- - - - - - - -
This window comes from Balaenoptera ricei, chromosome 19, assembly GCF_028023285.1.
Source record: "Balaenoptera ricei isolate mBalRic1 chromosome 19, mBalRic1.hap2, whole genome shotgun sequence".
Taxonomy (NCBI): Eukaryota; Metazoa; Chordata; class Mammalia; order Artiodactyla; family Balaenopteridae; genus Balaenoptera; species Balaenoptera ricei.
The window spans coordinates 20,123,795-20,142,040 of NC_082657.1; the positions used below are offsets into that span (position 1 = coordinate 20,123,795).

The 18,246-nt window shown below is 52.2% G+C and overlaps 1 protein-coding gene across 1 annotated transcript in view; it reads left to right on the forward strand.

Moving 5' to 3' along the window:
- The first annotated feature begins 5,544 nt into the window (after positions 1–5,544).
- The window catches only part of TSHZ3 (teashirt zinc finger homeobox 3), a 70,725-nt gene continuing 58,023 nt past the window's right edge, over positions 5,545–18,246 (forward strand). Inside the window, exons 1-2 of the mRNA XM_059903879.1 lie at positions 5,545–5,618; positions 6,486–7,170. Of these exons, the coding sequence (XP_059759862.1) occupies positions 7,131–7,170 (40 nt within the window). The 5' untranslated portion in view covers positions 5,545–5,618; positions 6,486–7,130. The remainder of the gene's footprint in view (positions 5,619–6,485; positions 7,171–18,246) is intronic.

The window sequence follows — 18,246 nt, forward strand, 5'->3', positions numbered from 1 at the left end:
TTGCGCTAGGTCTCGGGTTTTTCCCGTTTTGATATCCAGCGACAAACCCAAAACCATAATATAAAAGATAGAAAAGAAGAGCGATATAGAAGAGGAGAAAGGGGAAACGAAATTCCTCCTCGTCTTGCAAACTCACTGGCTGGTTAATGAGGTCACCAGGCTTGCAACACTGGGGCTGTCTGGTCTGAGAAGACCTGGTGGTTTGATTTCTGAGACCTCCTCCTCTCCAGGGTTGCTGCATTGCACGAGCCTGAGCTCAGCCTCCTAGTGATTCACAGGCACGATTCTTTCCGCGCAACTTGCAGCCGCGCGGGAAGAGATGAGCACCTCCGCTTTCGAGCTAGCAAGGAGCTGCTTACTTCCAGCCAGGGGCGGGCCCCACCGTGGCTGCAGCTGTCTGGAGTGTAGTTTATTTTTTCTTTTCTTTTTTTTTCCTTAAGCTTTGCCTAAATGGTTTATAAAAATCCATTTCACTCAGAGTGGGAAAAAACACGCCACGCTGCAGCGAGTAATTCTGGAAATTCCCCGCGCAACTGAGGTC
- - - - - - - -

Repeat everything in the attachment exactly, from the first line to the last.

This window comes from Balaenoptera ricei, chromosome 19, assembly GCF_028023285.1.
Source record: "Balaenoptera ricei isolate mBalRic1 chromosome 19, mBalRic1.hap2, whole genome shotgun sequence".
Taxonomy (NCBI): Eukaryota; Metazoa; Chordata; class Mammalia; order Artiodactyla; family Balaenopteridae; genus Balaenoptera; species Balaenoptera ricei.
The window spans coordinates 20,123,795-20,142,040 of NC_082657.1; the positions used below are offsets into that span (position 1 = coordinate 20,123,795).

The 18,246-nt window shown below is 52.2% G+C and overlaps 1 protein-coding gene across 1 annotated transcript in view; it reads left to right on the forward strand.

Moving 5' to 3' along the window:
- The first annotated feature begins 5,544 nt into the window (after positions 1–5,544).
- The window catches only part of TSHZ3 (teashirt zinc finger homeobox 3), a 70,725-nt gene continuing 58,023 nt past the window's right edge, over positions 5,545–18,246 (forward strand). Inside the window, exons 1-2 of the mRNA XM_059903879.1 lie at positions 5,545–5,618; positions 6,486–7,170. Of these exons, the coding sequence (XP_059759862.1) occupies positions 7,131–7,170 (40 nt within the window). The 5' untranslated portion in view covers positions 5,545–5,618; positions 6,486–7,130. The remainder of the gene's footprint in view (positions 5,619–6,485; positions 7,171–18,246) is intronic.

The window sequence follows — 18,246 nt, forward strand, 5'->3', positions numbered from 1 at the left end:
TTGCGCTAGGTCTCGGGTTTTTCCCGTTTTGATATCCAGCGACAAACCCAAAACCATAATATAAAAGATAGAAAAGAAGAGCGATATAGAAGAGGAGAAAGGGGAAACGAAATTCCTCCTCGTCTTGCAAACTCACTGGCTGGTTAATGAGGTCACCAGGCTTGCAACACTGGGGCTGTCTGGTCTGAGAAGACCTGGTGGTTTGATTTCTGAGACCTCCTCCTCTCCAGGGTTGCTGCATTGCACGAGCCTGAGCTCAGCCTCCTAGTGATTCACAGGCACGATTCTTTCCGCGCAACTTGCAGCCGCGCGGGAAGAGATGAGCACCTCCGCTTTCGAGCTAGCAAGGAGCTGCTTACTTCCAGCCAGGGGCGGGCCCCACCGTGGCTGCAGCTGTCTGGAGTGTAGTTTATTTTTTCTTTTCTTTTTTTTTCCTTAAGCTTTGCCTAAATGGTTTATAAAAATCCATTTCACTCAGAGTGGGAAAAAACACGCCACGCTGCAGCGAGTAATTCTGGAAATTCCCCGCGCAACTGAGGTC